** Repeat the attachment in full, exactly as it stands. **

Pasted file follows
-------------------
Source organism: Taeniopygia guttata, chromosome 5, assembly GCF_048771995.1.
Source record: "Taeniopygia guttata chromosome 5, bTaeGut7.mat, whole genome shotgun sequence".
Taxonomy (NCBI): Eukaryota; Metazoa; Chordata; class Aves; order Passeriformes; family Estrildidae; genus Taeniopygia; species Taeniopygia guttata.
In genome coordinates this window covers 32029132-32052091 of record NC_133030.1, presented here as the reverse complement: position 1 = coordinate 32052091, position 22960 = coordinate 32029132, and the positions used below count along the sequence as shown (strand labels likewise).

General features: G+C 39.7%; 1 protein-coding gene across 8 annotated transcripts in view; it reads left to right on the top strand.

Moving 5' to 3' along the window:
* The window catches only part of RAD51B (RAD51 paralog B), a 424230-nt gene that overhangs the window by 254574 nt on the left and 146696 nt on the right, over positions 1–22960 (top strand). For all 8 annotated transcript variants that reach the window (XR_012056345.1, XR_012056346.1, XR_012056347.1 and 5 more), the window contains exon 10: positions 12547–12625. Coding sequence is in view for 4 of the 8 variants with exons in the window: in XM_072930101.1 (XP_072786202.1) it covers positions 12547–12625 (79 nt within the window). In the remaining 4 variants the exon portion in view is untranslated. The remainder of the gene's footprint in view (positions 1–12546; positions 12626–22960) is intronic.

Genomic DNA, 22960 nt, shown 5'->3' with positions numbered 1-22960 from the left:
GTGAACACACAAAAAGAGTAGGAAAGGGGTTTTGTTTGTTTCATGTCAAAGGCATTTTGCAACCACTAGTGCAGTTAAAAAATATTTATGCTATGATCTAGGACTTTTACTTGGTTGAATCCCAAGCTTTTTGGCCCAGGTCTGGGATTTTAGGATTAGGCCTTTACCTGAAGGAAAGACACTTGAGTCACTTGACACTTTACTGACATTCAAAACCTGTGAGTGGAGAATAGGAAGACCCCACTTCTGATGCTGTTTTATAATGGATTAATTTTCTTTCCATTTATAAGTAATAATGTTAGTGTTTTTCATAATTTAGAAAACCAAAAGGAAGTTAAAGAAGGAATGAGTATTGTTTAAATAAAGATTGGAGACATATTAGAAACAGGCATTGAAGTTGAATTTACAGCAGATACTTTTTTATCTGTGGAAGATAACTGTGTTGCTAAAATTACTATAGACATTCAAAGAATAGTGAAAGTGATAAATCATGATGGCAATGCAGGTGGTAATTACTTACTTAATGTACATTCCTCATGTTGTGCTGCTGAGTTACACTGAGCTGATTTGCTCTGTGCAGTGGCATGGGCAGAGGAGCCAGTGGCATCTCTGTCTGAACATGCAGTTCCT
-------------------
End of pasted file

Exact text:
Source organism: Taeniopygia guttata, chromosome 5, assembly GCF_048771995.1.
Source record: "Taeniopygia guttata chromosome 5, bTaeGut7.mat, whole genome shotgun sequence".
Taxonomy (NCBI): Eukaryota; Metazoa; Chordata; class Aves; order Passeriformes; family Estrildidae; genus Taeniopygia; species Taeniopygia guttata.
In genome coordinates this window covers 32029132-32052091 of record NC_133030.1, presented here as the reverse complement: position 1 = coordinate 32052091, position 22960 = coordinate 32029132, and the positions used below count along the sequence as shown (strand labels likewise).

General features: G+C 39.7%; 1 protein-coding gene across 8 annotated transcripts in view; it reads left to right on the top strand.

Moving 5' to 3' along the window:
* The window catches only part of RAD51B (RAD51 paralog B), a 424230-nt gene that overhangs the window by 254574 nt on the left and 146696 nt on the right, over positions 1–22960 (top strand). For all 8 annotated transcript variants that reach the window (XR_012056345.1, XR_012056346.1, XR_012056347.1 and 5 more), the window contains exon 10: positions 12547–12625. Coding sequence is in view for 4 of the 8 variants with exons in the window: in XM_072930101.1 (XP_072786202.1) it covers positions 12547–12625 (79 nt within the window). In the remaining 4 variants the exon portion in view is untranslated. The remainder of the gene's footprint in view (positions 1–12546; positions 12626–22960) is intronic.

Genomic DNA, 22960 nt, shown 5'->3' with positions numbered 1-22960 from the left:
GTGAACACACAAAAAGAGTAGGAAAGGGGTTTTGTTTGTTTCATGTCAAAGGCATTTTGCAACCACTAGTGCAGTTAAAAAATATTTATGCTATGATCTAGGACTTTTACTTGGTTGAATCCCAAGCTTTTTGGCCCAGGTCTGGGATTTTAGGATTAGGCCTTTACCTGAAGGAAAGACACTTGAGTCACTTGACACTTTACTGACATTCAAAACCTGTGAGTGGAGAATAGGAAGACCCCACTTCTGATGCTGTTTTATAATGGATTAATTTTCTTTCCATTTATAAGTAATAATGTTAGTGTTTTTCATAATTTAGAAAACCAAAAGGAAGTTAAAGAAGGAATGAGTATTGTTTAAATAAAGATTGGAGACATATTAGAAACAGGCATTGAAGTTGAATTTACAGCAGATACTTTTTTATCTGTGGAAGATAACTGTGTTGCTAAAATTACTATAGACATTCAAAGAATAGTGAAAGTGATAAATCATGATGGCAATGCAGGTGGTAATTACTTACTTAATGTACATTCCTCATGTTGTGCTGCTGAGTTACACTGAGCTGATTTGCTCTGTGCAGTGGCATGGGCAGAGGAGCCAGTGGCATCTCTGTCTGAACATGCAGTTCCT